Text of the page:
Any help will be super appreciated.

    Thank you!!

    • Szilvia Juhasz says

      Hi Bhumi
      Yes there is a built in limitation in Excel for character count in any cell. Unfortunately there isn’t an easy workaround on the Excel side in the example we’ve illustrated here. A couple of approaches to explore:
      1. Consider using a more feature rich email program like MailChimp!
      2. Create two (or three, depending on how long the replies are) separate columns for ‘Email Body’ and do the “concatenation” on the VBA code side instead. I’m not sure this makes your life easier, however, as you would still be faced with the challenge of copying part of the employee response into one column, and the other part into subsequent columns… Then then code would look something like this:

      ub EmailAllTEST()
      Dim oApp As Object
      Dim oMail As Object
      Dim SendToName As String
      Dim theSubject As String
      Dim theBody As String

      For Each c In Selection ‘loop through (manually) selected records
      ”’For each row in selection, collect the key parts of
      ”’the email message from the Table

      SendToName = Range(“C” & c.Row)
      CCName = Range(“D” & c.Row)
      theSubject = Range(“I” & c.Row)
      theBodyParagraphOne = Range(“J” & c.Row) ‘reads columns J and K for the two paragraphs
      theBodyParagraphTwo = Range(“K” & c.Row)

      ”’Compose emails for each selected record
      ”’Set object variables.
      Set oApp = CreateObject(“Outlook.Application”)
      Set oMail = oApp.CreateItem(0)

      Signature = oMail.body

      ”’Compose the customized message
      With oMail
      .To = SendToName
      .cc = CCName
      .Subject = theSubject
      .body = theBodyParagraphOne & vbNewLine & theBodyParagraphTwo ”splits the email text into two paragraphs

      ”’ rest of the code stays the same as original…

      I think using an email marketing program is going to be easier. Alternatively, see my previous answers regarding Power Automate. While this is arguably a “no code required” type approach, there is still a learning curve there as well.

      I don’t know if that was helpful but I hope you can appreciate my candor ¯\_(ツ)_/¯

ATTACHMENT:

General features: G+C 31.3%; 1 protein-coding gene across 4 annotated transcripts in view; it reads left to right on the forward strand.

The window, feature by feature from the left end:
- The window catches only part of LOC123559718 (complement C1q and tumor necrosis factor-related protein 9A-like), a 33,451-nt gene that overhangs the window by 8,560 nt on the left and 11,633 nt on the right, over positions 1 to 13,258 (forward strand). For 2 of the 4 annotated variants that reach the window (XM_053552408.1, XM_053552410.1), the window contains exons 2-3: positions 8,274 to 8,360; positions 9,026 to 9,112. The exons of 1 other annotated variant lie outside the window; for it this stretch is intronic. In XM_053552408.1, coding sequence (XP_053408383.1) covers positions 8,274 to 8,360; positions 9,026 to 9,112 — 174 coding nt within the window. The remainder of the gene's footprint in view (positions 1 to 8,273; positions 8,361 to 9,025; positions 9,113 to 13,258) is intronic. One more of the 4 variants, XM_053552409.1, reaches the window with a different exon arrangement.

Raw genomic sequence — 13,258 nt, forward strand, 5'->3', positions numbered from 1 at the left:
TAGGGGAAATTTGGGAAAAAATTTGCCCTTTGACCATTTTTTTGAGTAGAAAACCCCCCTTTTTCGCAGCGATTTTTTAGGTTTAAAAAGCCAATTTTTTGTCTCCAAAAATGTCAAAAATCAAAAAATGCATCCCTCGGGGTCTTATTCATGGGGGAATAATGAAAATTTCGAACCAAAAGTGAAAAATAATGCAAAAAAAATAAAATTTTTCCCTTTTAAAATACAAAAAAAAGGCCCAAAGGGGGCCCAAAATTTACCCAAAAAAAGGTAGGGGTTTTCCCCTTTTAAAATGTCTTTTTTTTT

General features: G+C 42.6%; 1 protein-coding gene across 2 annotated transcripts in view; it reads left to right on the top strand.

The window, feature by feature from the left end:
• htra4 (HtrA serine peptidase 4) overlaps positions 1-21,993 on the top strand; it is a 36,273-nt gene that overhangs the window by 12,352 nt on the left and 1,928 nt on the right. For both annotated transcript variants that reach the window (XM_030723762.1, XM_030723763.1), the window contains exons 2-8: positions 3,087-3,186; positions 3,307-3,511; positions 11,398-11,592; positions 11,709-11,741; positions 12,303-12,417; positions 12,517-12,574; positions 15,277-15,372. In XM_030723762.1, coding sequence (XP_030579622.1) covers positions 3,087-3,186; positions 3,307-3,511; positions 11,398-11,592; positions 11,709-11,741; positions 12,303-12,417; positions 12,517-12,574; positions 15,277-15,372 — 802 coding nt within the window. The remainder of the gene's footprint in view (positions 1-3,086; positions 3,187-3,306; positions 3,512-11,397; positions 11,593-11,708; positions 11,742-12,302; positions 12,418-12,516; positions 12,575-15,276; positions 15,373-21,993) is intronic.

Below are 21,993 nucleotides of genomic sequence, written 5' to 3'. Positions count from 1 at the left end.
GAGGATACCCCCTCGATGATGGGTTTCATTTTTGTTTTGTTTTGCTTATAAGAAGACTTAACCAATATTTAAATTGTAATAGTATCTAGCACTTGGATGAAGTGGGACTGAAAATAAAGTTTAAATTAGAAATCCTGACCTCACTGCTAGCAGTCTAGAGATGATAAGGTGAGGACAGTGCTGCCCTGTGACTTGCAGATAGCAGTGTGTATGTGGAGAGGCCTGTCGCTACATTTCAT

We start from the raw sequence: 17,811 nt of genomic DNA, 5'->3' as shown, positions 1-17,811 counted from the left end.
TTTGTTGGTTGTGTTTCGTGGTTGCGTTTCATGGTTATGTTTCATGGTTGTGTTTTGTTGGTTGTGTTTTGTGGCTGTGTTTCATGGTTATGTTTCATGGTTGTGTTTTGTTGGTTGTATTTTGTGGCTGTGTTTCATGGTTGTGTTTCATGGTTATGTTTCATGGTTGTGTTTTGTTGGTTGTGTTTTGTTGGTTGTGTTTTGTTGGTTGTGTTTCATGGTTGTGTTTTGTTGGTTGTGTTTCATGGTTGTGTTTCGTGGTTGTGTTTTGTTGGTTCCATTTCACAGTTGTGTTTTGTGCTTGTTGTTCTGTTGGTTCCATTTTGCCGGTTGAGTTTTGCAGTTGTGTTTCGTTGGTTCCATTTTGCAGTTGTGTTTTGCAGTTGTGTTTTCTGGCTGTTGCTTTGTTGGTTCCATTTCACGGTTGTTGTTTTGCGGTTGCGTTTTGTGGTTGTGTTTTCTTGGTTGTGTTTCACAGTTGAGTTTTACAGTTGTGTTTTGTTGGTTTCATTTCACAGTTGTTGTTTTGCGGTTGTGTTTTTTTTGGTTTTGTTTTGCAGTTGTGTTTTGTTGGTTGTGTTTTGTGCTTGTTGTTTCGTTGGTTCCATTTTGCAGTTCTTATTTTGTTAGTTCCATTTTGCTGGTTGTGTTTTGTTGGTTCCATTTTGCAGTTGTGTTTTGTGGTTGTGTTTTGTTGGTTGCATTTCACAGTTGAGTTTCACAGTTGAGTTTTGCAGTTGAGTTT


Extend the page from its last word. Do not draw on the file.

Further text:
Hi Bhumi,

    Fantastic tutorial, thank you so much. I was wondering if it is possible to put a formula in place to consolidate data from multiple rows into one email if the ‘send to’ email address is the same?

    Any help would be much appreciated.


  9. Matthew says

    Hi, very well explained, thanks for this information. Was just wondering whether you could help with explaining how to change the account from which the emails are automatically sent as I have more than one mailbox. Thanks a lot 🙂

  10. Neville Parker says

    Hi there,

    This is a great tutorial. I’ve managed to get it all functioning using the send hyperlinks on a modified spreadsheet. I can’t get the macro to run. The debugger stops here:

    Set oApp = CreateObject(“Outlook.Application”)

    I have another program set as the default email app on my iMac. I also use outlook version 2016 for Mac.

    Is there a setting I need to change?

  11. Neville says

    Hi there,

    Thanks for this fantastic walkthrough. I’ve managed to get everything working up to the send single link point for a student results spreadsheet. I’m having problems with the macro though and hope that you might be able to help. Running the debugger highlights this line:

    Set oApp = CreateObject(“Outlook.Application”)

    I’m running excel Mac 2016 with a 365 log in.

    Hope you can help, thanks